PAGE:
The more controvercial a story is the easier it is to spread. Sure a book can help tell a story, but if you really want to change public perception you have to give them a reason to keep coming back to you to keep hearing more of your story.

Now I am not saying he should say "I just injected a load of powerdose deca and blah blah blah..." but certainly there is something he can mention other than what seemed to be a bit self centered and self serving of a book.

Rafael Palmerio, who Canseco cited as a juicer, recently failed a steroid test. Lots of ditto head sports writers are writing contentless rehash opinion articles. Imagine how much traffic Canseco's site would be getting if he gave his take on the story.

The regular news media is a goldmine for SEO, especially when they are driving such targeted traffic.

Also, as far as the good old boys club goes, that happens in any job or social network. In the Navy I was absolutely not part of the good old boys club. At my second job, as a middle level manager, I quicly was, but that was perhaps out of dire need and the fact that my boss was not willing to show people respect I usually was. When I first got on the web I absolutely was not in any sort of a club. Now though some of the people who in the past took time out of their day to send me hate mail link into my sites. Whenever you start off in a new network it takes a while to earn your trust level, and you have to put up with a ton of crap off the start.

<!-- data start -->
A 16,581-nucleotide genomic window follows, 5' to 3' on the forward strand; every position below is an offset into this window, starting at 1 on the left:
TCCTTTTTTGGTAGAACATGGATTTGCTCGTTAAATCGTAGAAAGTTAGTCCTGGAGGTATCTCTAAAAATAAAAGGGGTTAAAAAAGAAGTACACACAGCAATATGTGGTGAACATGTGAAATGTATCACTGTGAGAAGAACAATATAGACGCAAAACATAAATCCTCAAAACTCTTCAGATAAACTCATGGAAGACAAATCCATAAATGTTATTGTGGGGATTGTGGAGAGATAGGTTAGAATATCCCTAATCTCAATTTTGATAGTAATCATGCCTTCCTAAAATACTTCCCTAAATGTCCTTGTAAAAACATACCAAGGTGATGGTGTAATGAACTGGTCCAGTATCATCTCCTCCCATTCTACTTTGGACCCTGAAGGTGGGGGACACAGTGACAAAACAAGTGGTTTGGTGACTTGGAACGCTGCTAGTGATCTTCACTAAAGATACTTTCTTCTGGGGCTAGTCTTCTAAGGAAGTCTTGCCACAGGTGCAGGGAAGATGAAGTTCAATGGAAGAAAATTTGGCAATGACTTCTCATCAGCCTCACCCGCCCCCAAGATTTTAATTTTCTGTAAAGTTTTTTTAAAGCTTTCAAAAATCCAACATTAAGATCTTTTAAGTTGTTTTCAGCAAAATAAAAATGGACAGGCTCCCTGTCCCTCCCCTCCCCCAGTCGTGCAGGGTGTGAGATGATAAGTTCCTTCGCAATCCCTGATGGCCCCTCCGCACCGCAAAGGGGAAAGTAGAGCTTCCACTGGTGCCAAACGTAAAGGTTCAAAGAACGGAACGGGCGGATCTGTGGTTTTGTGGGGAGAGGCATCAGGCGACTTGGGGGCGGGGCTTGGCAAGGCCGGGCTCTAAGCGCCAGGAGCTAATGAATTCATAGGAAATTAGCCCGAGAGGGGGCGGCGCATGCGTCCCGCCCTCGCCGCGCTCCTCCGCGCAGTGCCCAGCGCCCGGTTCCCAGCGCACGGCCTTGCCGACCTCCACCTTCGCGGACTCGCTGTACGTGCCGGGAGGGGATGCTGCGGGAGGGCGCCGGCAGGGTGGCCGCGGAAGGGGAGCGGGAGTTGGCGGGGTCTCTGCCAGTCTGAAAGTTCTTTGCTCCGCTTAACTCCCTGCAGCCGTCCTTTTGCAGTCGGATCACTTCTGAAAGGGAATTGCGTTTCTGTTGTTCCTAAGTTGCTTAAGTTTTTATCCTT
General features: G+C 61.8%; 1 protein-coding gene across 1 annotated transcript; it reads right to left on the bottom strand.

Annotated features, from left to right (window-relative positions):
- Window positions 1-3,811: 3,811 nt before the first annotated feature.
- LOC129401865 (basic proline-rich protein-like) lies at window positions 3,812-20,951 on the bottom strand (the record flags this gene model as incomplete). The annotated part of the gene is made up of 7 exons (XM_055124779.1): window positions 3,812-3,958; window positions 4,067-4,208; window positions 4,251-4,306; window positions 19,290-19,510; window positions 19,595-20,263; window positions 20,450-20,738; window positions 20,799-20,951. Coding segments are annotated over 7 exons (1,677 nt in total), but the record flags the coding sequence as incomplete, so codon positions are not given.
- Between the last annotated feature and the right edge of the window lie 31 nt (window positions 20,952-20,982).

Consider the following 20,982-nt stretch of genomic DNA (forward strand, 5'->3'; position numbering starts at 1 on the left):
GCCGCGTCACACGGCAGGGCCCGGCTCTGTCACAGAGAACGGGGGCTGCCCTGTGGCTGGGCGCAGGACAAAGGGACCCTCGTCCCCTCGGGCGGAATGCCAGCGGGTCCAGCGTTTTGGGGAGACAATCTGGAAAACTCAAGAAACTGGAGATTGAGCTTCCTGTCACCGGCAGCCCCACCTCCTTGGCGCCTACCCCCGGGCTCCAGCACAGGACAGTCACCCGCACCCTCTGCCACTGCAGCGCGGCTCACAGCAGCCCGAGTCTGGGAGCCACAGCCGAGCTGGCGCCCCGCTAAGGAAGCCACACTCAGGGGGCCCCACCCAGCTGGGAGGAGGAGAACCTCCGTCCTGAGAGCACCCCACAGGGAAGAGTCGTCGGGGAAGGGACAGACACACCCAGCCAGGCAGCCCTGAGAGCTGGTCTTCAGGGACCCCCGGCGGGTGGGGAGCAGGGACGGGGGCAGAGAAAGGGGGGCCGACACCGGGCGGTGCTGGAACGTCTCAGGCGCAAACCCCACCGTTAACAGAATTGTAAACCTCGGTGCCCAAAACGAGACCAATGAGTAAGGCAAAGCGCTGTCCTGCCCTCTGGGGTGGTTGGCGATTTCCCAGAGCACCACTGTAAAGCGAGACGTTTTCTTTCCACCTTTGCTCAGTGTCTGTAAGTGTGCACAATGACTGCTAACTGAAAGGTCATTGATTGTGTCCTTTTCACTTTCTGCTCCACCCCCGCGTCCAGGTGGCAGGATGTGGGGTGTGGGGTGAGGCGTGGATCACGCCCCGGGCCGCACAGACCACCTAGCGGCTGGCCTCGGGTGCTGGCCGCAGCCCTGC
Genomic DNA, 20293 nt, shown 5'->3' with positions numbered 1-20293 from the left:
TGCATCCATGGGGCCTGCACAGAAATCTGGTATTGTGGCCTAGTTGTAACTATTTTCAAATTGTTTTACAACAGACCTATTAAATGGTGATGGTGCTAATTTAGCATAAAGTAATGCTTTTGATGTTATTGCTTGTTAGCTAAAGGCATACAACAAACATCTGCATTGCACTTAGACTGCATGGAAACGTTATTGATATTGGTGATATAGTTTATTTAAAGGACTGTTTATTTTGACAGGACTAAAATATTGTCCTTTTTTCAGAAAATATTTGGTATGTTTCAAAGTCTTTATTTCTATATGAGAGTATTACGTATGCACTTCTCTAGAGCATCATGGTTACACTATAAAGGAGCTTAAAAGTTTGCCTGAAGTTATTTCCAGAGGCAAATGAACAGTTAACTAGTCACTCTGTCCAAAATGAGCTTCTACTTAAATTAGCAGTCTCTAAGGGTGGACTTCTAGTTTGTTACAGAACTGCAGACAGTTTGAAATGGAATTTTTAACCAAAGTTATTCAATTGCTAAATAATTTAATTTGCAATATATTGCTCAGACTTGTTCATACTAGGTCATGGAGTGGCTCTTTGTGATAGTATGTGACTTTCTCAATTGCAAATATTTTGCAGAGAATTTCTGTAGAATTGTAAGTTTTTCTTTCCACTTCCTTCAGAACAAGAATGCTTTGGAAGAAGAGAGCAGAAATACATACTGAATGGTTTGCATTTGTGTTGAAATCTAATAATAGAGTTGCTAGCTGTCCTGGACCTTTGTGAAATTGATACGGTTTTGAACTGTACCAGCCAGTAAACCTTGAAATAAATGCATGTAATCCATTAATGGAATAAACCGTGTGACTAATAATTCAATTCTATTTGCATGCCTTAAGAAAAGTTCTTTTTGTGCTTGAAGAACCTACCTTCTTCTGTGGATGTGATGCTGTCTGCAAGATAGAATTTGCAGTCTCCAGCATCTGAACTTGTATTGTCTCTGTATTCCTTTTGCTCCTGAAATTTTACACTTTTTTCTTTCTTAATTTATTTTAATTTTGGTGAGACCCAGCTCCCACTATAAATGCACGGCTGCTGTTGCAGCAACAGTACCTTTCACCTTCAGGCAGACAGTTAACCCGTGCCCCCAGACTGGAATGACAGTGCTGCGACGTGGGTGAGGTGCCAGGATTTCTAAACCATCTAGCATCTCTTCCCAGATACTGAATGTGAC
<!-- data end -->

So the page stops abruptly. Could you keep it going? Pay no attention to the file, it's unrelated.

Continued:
Not too long ago I asked Dan Thies "What were the biggest surprises that came out of writing books about SEO?" and he replied:

The biggest surprise was how much hostility came out of the SEO people. They didn't like my sales letter, and figured me for just another marketer. I had to do some things to make my point, like pushing my sales site up into the rankings for "search engine optimization," which was pretty easy to do, but the "optimized" copy didn't sell as well.

When you jump into a new field you can think everyone is evil or recognize hard times and overwork / underpaid as a passing phase and part of breaking into any field. After a while things change if you work hard and want them to, but if you think everyone is out to get you then you can make life much harder on yourself, as Jose gracefully did.

Published: August 5, 2005

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Comments

October 27, 2006 - 9:48pm

Could have been better IMO. Worth reading if you like baseball